By Andrew Gibson
Journalism isn’t dying. It’s just changing.
Take the Joplin tornado. Brian Stelter, a media reporter for The New York Times, says some of his “best reporting was on Twitter.” If you read the archive of his firsthand tweets about the tornado, it’s easy to see what he means.
Stelter was originally headed to Chicago to cover Oprah Winfrey’s last show. But he decided on a whim to extend his journey and travel to Joplin to interview survivors for the Times. Stelter soon realized he didn’t even have a pen. That’s when Twitter came in handy.
In addition to tweeting pictures of the ravaged hospital, Stelter gathered anecdotes showing the subtleties of the disaster. He told the story 140 characters at a time of a man named John searching through the rubble for his father’s pickup truck. John’s father was in the hospital when the tornado plowed through (tweets in reverse chronological order):
Stelter’s experience in Joplin also revealed some weaknesses associated with paperless reporting. The biggest was spotty cell phone reception. Stelter writes on his blog that text messages were his only reliable method of communication, as emails and phone calls to New York rarely went through. He also lists suggestions for improvement:
“If I were planning a newsroom’s response to emergencies, I would buy those backpacks that have six or eight wireless cards in them, all connected to different cell tower operators, thereby upping the chances of finding a signal at any given time.”
“In areas with spotty service, Instagram and Twitter apps need to be able to auto-upload until the picture or tweets gets out.” (Stelter had to manually refresh several times to upload the pictures.)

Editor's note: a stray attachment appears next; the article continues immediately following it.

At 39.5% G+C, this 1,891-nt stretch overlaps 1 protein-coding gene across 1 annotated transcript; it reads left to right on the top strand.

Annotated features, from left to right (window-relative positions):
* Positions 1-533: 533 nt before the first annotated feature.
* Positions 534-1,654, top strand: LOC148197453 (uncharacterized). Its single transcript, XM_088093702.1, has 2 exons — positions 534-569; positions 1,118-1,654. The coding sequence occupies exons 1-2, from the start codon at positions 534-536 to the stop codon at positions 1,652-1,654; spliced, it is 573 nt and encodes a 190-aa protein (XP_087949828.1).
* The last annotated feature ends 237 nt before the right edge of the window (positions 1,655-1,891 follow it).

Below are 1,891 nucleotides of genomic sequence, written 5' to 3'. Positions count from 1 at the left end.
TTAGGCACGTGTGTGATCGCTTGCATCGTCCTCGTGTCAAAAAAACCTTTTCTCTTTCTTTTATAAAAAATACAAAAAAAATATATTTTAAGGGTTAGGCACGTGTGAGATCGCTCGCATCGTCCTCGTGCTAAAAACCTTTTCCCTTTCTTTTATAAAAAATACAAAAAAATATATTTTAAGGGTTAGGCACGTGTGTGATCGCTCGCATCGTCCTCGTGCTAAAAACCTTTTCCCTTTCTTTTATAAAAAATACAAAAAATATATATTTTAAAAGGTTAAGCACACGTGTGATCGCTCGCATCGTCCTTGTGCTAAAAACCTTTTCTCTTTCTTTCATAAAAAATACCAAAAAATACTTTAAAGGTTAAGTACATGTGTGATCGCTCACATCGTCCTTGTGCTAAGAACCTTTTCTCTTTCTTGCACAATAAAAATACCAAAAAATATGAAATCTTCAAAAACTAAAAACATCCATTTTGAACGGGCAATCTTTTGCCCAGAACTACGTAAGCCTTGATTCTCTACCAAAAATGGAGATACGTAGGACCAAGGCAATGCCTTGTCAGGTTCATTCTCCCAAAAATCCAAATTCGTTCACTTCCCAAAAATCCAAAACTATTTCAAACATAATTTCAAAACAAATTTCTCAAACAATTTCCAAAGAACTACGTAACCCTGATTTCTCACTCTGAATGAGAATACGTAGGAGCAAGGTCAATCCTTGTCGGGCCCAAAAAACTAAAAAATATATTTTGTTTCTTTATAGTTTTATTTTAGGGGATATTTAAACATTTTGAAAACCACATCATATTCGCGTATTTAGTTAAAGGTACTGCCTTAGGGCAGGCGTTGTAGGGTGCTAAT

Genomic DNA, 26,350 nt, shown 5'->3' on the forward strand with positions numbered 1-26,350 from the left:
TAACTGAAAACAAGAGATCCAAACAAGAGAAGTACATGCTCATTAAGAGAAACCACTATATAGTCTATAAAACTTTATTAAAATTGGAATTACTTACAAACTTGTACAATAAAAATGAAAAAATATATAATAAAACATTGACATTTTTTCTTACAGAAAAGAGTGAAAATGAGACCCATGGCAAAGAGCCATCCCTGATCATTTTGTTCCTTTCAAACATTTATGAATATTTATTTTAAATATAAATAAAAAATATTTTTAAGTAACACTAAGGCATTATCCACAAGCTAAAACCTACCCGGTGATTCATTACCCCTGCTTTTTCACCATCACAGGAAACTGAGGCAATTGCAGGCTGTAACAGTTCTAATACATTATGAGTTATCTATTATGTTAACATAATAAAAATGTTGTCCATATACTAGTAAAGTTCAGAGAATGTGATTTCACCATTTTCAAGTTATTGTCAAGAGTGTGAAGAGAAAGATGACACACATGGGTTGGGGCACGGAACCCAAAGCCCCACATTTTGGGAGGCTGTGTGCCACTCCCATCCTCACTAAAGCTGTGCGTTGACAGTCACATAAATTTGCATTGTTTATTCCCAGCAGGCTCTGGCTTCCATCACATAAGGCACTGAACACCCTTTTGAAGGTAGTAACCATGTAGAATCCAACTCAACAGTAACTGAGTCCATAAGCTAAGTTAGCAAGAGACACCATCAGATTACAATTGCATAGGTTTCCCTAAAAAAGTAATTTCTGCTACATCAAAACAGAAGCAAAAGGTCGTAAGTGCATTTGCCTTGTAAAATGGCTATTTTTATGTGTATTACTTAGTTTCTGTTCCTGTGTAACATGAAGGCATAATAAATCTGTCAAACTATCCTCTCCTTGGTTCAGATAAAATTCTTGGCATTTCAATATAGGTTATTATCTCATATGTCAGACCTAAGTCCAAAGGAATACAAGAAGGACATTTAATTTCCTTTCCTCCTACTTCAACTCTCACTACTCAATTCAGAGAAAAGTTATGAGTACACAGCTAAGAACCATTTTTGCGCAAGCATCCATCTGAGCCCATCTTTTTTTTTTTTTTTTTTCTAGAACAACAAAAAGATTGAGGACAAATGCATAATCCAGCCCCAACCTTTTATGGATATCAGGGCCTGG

How has the media world reacted to Stelter’s Twitter reporting? Jeff Jarvis from Business Insider says it’s an example of how a news article is not “the goal of journalism” but rather “a value-added luxury.” Stelter did eventually write copy for the Times from a wireless-friendly McDonald’s, but Jarvis thinks Stelter’s on-the-fly tweets were part of “something more precious: reporting.”
Mathew Ingram, a writer for GigaOM, a technology-news website, thinks Stelter’s admission that some of his “best reporting was on Twitter” was a breakthrough for The New York Times:
“That Stelter has made use of Twitter and a personal Tumblr blog and Instagram — i.e., three things that are not controlled by the New York Times in any way, nor hosted by the newspaper — seems like a significant event to me (I asked Stelter whether he got approval from the NYT to do this and will post a response if I get one: Update: Brian said that he didn’t ask for permission because “prior experiences” assured him it wouldn’t be a problem).”
But even if Stelter’s tweets represent some kind of journalism revolution, his ethics remain unchanged. Stelter’s fourth Joplin-related tweet:
Stelter was already well-respected as a journalist. Responsible reporting has boosted him into the levels of stardom.
Read Stelter’s blog for a detailed account of his Joplin experience.